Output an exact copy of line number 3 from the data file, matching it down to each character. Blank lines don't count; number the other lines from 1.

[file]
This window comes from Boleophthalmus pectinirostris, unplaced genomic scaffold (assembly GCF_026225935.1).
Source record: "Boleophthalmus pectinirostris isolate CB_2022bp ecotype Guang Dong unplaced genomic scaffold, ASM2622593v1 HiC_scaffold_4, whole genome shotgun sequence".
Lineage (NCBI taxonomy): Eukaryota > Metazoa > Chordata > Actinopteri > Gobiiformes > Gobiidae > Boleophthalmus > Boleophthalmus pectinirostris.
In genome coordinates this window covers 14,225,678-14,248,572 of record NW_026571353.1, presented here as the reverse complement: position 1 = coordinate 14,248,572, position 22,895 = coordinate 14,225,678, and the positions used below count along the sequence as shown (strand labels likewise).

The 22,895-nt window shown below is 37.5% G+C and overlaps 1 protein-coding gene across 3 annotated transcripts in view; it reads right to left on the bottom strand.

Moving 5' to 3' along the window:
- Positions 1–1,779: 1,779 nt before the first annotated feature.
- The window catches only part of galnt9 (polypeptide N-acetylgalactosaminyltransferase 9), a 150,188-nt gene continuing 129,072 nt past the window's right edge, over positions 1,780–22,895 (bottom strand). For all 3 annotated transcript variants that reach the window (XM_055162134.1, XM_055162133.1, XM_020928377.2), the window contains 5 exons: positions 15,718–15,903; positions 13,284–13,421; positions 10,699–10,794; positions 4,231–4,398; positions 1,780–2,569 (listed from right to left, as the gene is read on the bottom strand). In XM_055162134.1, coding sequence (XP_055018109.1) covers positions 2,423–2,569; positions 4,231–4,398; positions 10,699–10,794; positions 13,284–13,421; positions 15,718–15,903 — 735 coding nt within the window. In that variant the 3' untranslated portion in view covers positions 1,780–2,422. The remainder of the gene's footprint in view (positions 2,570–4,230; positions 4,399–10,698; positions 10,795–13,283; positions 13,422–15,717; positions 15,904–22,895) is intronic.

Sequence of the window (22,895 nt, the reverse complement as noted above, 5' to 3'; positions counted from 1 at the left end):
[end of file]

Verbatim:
Lineage (NCBI taxonomy): Eukaryota > Metazoa > Chordata > Actinopteri > Gobiiformes > Gobiidae > Boleophthalmus > Boleophthalmus pectinirostris.